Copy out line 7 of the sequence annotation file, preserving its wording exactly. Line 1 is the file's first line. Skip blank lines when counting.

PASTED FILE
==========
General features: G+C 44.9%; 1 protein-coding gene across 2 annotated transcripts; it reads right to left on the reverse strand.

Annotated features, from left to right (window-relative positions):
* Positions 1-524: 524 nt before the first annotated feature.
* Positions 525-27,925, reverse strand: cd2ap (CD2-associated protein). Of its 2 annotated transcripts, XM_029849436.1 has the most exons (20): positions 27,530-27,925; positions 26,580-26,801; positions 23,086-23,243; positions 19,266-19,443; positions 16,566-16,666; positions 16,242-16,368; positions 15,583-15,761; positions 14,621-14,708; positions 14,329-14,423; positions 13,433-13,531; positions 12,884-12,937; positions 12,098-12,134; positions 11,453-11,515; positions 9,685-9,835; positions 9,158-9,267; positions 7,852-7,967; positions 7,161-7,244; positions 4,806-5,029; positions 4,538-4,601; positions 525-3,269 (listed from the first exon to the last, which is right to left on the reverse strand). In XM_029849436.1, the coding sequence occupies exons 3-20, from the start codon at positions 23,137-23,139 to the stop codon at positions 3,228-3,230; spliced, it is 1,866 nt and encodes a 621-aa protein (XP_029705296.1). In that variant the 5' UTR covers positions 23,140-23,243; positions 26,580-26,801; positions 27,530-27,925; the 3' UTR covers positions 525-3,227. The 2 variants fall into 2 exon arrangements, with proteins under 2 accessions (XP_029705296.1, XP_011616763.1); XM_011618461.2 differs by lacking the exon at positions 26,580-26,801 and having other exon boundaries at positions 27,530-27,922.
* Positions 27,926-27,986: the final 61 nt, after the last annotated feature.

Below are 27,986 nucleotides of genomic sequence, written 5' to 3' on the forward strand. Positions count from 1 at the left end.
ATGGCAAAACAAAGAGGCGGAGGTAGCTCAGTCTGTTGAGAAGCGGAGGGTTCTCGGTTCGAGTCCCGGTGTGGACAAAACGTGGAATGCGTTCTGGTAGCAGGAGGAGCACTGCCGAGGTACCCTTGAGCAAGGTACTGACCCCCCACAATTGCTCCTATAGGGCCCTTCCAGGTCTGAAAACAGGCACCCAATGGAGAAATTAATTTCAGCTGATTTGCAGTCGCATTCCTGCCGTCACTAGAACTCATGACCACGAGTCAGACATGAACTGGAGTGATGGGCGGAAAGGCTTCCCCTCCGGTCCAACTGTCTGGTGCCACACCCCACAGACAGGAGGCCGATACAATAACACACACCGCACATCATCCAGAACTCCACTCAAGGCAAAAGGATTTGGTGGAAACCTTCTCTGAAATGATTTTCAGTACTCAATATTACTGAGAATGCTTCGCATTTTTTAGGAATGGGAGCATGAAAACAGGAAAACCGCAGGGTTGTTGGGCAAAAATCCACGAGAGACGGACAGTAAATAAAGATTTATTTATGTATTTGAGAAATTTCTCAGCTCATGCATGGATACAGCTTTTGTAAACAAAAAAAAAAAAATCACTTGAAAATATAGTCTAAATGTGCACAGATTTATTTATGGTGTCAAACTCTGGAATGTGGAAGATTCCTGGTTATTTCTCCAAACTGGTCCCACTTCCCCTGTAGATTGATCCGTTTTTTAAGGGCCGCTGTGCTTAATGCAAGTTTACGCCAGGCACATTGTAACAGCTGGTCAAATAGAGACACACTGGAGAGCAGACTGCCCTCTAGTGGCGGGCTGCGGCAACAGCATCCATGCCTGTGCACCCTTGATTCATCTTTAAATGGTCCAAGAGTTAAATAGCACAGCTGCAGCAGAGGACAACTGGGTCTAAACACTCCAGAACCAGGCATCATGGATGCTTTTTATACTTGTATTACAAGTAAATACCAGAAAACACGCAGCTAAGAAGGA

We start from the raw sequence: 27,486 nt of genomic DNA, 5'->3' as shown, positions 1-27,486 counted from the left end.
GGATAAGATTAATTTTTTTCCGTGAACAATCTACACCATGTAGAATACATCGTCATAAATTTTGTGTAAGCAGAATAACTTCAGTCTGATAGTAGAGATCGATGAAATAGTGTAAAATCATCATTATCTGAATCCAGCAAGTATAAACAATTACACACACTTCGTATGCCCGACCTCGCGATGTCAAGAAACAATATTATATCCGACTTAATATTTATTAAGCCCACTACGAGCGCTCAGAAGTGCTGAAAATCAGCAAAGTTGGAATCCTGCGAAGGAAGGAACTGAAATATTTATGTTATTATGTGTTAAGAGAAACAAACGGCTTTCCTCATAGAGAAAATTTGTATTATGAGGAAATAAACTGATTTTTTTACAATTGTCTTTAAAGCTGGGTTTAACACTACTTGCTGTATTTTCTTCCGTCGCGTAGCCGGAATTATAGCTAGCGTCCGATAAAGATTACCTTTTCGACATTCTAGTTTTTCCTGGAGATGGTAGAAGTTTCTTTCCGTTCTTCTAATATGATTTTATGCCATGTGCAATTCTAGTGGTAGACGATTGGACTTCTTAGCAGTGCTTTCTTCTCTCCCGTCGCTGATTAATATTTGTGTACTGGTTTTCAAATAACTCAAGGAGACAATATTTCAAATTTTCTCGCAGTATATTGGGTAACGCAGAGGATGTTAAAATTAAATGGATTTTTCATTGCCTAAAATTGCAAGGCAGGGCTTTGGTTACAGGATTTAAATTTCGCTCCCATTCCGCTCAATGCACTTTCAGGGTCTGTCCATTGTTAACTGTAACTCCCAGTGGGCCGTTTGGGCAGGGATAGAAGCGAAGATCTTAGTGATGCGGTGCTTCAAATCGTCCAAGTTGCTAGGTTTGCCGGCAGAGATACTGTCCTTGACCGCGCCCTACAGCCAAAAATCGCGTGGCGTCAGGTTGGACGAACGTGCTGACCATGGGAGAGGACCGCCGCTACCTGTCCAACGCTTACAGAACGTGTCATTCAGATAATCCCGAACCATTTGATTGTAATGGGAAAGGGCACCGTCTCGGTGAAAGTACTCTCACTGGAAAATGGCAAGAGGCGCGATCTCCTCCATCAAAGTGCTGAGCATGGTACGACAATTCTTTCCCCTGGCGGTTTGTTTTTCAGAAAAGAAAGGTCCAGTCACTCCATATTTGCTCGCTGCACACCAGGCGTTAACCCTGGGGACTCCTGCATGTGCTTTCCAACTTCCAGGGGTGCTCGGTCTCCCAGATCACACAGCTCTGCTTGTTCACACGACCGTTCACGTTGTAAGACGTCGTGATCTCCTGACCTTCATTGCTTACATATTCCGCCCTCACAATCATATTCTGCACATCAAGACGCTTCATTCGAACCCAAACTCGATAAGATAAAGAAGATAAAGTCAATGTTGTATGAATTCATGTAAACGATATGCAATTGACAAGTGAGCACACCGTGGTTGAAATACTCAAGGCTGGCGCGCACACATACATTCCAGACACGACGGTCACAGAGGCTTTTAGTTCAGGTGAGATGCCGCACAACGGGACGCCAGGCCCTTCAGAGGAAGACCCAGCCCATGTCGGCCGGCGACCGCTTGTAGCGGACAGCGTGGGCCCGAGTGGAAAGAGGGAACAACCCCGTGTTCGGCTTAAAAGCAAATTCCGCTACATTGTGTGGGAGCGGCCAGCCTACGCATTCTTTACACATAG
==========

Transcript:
ATGGCAAAACAAAGAGGCGGAGGTAGCTCAGTCTGTTGAGAAGCGGAGGGTTCTCGGTTCGAGTCCCGGTGTGGACAAAACGTGGAATGCGTTCTGGTAGCAGGAGGAGCACTGCCGAGGTACCCTTGAGCAAGGTACTGACCCCCCACAATTGCTCCTATAGGGCCCTTCCAGGTCTGAAAACAGGCACCCAATGGAGAAATTAATTTCAGCTGATTTGCAGTCGCATTCCTGCCGTCACTAGAACTCATGACCACGAGTCAGACATGAACTGGAGTGATGGGCGGAAAGGCTTCCCCTCCGGTCCAACTGTCTGGTGCCACACCCCACAGACAGGAGGCCGATACAATAACACACACCGCACATCATCCAGAACTCCACTCAAGGCAAAAGGATTTGGTGGAAACCTTCTCTGAAATGATTTTCAGTACTCAATATTACTGAGAATGCTTCGCATTTTTTAGGAATGGGAGCATGAAAACAGGAAAACCGCAGGGTTGTTGGGCAAAAATCCACGAGAGACGGACAGTAAATAAAGATTTATTTATGTATTTGAGAAATTTCTCAGCTCATGCATGGATACAGCTTTTGTAAACAAAAAAAAAAAAATCACTTGAAAATATAGTCTAAATGTGCACAGATTTATTTATGGTGTCAAACTCTGGAATGTGGAAGATTCCTGGTTATTTCTCCAAACTGGTCCCACTTCCCCTGTAGATTGATCCGTTTTTTAAGGGCCGCTGTGCTTAATGCAAGTTTACGCCAGGCACATTGTAACAGCTGGTCAAATAGAGACACACTGGAGAGCAGACTGCCCTCTAGTGGCGGGCTGCGGCAACAGCATCCATGCCTGTGCACCCTTGATTCATCTTTAAATGGTCCAAGAGTTAAATAGCACAGCTGCAGCAGAGGACAACTGGGTCTAAACACTCCAGAACCAGGCATCATGGATGCTTTTTATACTTGTATTACAAGTAAATACCAGAAAACACGCAGCTAAGAAGGA